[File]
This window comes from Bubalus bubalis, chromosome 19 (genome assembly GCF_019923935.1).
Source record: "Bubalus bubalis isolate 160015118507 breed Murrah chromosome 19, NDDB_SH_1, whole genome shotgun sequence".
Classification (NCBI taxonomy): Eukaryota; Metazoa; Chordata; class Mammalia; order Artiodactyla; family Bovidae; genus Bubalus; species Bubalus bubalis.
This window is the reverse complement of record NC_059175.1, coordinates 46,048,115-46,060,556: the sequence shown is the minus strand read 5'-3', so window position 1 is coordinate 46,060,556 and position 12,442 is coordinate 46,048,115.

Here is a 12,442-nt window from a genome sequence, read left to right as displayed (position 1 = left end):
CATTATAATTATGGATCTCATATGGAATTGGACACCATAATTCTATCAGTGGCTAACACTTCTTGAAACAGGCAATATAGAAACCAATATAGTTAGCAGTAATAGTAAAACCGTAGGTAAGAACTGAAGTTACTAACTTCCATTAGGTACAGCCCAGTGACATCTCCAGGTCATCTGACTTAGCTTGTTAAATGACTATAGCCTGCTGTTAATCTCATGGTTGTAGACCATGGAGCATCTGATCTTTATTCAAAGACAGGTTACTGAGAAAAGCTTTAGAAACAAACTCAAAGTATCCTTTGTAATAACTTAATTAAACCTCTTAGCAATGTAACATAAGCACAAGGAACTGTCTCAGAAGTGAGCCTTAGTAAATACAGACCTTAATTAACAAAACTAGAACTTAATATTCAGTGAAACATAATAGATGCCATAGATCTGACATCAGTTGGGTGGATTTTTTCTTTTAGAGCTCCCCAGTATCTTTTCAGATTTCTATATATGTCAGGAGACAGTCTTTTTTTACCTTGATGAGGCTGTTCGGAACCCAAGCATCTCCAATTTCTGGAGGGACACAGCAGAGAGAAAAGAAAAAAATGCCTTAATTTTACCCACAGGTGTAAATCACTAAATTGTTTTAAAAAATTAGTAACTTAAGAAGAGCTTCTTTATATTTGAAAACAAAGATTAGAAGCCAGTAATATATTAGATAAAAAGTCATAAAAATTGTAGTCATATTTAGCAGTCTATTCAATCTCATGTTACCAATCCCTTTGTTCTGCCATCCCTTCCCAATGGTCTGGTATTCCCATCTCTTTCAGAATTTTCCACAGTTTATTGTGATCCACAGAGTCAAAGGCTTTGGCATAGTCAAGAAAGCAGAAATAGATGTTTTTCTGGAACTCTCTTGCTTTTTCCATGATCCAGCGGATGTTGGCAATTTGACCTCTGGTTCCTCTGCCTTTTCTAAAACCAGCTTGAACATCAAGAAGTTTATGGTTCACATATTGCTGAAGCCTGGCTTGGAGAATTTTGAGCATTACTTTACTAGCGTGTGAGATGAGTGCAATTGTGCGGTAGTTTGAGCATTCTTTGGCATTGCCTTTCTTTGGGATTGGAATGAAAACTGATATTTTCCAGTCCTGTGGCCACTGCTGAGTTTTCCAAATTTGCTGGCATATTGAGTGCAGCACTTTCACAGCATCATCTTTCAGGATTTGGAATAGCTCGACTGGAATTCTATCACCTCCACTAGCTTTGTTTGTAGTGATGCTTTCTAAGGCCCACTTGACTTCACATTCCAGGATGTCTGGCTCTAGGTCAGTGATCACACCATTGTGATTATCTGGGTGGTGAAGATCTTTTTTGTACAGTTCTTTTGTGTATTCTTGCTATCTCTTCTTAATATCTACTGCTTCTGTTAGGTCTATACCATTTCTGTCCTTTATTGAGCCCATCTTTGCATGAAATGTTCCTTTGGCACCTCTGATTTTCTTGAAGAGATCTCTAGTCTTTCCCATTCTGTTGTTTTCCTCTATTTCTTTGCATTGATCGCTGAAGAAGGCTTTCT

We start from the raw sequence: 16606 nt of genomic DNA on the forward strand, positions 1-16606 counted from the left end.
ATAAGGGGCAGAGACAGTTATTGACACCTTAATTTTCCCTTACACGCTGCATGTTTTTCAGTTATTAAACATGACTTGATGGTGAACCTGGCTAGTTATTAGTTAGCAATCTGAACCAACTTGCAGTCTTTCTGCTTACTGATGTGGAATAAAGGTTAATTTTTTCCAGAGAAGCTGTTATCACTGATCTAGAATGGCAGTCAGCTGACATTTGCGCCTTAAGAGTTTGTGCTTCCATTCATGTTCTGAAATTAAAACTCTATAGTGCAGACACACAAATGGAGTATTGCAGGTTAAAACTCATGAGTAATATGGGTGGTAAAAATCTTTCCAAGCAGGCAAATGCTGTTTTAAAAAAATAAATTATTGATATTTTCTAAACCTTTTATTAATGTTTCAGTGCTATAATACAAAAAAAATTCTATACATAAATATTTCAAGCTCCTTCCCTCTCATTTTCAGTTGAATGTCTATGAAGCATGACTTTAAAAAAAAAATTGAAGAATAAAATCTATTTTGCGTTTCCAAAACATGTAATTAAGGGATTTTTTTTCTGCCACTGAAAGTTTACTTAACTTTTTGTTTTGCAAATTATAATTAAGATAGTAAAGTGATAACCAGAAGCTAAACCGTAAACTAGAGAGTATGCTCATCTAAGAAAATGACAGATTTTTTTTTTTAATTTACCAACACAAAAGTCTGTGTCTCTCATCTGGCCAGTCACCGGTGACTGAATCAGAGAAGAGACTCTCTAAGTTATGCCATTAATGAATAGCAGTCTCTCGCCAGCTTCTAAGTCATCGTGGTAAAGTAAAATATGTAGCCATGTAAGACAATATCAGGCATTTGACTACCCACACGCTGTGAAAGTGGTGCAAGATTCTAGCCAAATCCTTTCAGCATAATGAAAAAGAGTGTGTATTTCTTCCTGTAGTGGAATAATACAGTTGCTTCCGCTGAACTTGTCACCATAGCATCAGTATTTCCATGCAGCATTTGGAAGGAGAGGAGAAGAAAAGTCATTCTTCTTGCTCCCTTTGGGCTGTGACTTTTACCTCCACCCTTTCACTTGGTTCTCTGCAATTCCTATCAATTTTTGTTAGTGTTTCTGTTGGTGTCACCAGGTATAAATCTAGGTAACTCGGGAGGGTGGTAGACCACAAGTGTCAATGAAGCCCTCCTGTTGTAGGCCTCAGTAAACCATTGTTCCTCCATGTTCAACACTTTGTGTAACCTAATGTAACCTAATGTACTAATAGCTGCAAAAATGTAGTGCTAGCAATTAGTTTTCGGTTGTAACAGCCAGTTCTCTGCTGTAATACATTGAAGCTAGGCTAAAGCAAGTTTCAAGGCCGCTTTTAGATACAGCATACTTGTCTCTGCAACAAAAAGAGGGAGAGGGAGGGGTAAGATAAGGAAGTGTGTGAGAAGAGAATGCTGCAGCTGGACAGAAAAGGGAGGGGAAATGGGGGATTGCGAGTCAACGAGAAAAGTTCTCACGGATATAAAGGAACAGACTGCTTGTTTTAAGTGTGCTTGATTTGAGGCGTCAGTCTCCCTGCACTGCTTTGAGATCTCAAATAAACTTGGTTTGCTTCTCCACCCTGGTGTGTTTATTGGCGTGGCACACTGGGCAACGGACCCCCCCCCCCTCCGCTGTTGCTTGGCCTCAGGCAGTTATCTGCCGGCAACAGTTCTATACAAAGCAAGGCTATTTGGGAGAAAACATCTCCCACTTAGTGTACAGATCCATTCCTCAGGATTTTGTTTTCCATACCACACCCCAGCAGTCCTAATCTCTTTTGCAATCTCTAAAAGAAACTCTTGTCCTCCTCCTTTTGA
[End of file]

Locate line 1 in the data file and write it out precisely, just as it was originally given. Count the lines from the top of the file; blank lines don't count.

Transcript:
This window comes from Bubalus bubalis, chromosome 19 (genome assembly GCF_019923935.1).